Image Processing Reference
In-Depth Information
This is why is it so important to fuse socioeconomic data which is much more
scale dependent in terms of the way it is structured and delivered to us than
is remotely sensed data. Ways of enabling such fusion depends on new tech-
niques for ingeniously aggregating and disaggregating data, for overlaying
data in diverse ways and for calculating multiple indices of scale and correla-
tion which thence need to be interpreted in robust frameworks. In fact one of
the most difficult problems with new imagery at finer resolutions from the
new generation of airborne scanners and satellites is that the error structures
in such data are largely unknown and thus new statistical theories are required
before effective post processing of such data sources becomes resilient
(Smith 2004 ). This quest is only just beginning and in terms of urban mor-
phology, socioeconomic patterning is still more distinct than physical pattern-
ing from remote sensing imagery.
2.3.1
Qualitative Analysis of Urban Sprawl in Europe
As discussed in our introduction, generalized quantitative measures of urban form,
obtained through urban remote sensing, can provide only a partial contribution to
our understanding of the efficiency and effectiveness of different urban forms.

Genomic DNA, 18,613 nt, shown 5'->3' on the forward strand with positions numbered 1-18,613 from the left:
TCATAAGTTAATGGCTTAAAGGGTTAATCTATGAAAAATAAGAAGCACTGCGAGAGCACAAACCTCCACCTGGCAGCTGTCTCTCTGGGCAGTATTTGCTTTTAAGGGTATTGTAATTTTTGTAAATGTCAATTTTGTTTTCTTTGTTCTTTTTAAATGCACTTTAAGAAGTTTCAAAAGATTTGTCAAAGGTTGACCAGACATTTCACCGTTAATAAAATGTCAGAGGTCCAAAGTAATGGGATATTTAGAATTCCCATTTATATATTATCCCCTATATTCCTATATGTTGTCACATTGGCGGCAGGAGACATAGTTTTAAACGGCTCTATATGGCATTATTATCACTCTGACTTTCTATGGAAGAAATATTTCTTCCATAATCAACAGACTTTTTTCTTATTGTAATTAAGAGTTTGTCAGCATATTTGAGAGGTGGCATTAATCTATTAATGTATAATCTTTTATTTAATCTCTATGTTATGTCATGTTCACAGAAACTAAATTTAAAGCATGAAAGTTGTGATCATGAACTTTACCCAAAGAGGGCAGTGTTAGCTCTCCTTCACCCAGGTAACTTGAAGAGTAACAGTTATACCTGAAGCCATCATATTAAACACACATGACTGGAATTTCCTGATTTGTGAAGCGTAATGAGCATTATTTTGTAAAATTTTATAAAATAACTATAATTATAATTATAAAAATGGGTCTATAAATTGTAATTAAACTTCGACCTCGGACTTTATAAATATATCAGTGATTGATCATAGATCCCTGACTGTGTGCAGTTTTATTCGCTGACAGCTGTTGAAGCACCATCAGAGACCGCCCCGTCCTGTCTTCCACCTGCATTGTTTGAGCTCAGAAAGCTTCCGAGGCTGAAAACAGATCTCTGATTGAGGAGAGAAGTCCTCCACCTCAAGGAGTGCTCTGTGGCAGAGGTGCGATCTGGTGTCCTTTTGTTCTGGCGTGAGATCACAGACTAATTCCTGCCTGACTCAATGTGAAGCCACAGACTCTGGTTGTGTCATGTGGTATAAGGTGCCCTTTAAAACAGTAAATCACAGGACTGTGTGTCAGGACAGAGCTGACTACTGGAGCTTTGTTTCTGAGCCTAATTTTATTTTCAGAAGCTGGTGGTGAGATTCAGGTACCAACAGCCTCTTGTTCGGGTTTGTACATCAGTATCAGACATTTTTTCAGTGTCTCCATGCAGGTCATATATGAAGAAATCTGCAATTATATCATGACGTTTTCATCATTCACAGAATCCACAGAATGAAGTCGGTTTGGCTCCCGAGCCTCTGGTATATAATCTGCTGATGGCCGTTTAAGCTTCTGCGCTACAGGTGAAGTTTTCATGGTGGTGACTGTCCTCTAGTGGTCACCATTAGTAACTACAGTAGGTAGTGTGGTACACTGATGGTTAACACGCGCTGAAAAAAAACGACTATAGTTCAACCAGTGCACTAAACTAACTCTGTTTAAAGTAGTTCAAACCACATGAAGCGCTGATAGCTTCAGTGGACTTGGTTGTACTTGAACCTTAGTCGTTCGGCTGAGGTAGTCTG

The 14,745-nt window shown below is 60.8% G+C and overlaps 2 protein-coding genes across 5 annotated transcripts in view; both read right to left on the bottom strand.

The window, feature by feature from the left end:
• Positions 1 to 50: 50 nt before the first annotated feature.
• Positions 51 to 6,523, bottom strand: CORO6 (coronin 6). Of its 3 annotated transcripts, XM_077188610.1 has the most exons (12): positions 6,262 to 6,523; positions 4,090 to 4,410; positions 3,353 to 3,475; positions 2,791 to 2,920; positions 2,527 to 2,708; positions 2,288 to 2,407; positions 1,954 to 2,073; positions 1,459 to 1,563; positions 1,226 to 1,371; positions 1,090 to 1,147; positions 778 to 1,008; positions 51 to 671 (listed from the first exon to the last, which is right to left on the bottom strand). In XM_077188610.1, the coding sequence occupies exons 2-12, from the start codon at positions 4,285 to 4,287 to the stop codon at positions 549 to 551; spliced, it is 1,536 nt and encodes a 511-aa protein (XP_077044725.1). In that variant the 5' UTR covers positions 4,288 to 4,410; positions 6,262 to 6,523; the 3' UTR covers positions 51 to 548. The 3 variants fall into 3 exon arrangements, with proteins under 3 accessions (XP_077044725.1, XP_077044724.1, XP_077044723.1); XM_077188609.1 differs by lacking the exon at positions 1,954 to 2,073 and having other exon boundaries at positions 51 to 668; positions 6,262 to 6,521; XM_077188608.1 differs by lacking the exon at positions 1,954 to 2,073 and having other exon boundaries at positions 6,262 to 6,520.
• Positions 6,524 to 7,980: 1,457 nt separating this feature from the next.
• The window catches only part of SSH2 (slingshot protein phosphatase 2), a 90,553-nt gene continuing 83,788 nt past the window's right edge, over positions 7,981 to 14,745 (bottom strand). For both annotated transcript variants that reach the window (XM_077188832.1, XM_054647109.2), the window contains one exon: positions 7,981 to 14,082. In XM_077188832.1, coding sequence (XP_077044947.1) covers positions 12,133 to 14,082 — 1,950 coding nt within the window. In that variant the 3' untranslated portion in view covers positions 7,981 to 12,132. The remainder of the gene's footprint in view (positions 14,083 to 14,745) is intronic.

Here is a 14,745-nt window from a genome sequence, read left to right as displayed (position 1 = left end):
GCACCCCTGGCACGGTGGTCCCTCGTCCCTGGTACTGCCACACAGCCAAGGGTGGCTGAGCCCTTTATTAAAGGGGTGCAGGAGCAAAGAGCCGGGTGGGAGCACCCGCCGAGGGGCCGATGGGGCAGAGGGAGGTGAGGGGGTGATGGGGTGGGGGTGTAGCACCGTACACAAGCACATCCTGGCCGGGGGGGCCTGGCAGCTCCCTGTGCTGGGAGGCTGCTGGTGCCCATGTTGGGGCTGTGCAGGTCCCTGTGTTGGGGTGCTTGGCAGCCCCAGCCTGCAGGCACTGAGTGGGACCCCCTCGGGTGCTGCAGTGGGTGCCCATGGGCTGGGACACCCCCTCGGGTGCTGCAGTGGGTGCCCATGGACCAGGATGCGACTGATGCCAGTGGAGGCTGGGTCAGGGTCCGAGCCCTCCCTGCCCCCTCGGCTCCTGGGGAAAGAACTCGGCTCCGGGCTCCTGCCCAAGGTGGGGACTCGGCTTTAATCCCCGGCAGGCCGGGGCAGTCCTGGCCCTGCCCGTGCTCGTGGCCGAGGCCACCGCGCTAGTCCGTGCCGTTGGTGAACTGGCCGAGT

The SCATTER project has thus encompassed qualitative as well as quantitative
analysis. The purpose of the former was to detect and understand the local events
and planning processes that led to the emergence of urban sprawl. The relevance of
these events and processes in the decision agenda of local authorities and experts
was assessed, as was the overall level of awareness of this particular urban phenom-
enon. This information is necessary if we want to complement quantitative mea-
sures with an embedded understanding of sprawl that is relevant to planners and
decision makers.
The objectives were therefore achieved by analyzing interviews conducted with
local authorities' representatives and experts in our six
case cities. The results of the qualitative investigations
have revealed that policy makers and local experts
provide descriptions of urban sprawl, which are quite
different from those available through a literature review.
For this reason we have found them valuable in our
research and have grouped them to build new typologies
of sprawl. Although not centrally relevant to a topic
concerned principally with remote sensing, it is appro-
priate to discuss them briefly here, in the interests of
balance and completeness of coverage (for a full descrip-
tion of the methodology and of the typology, see Besussi
and Chin 2003 ). Policy makers and implementers essentially see sprawl as:
quantitative mea-
sures of urban
phenomena from
remote sensing
and different cen-
suses need to be
complemented
with input from
planners and deci-
sion makers
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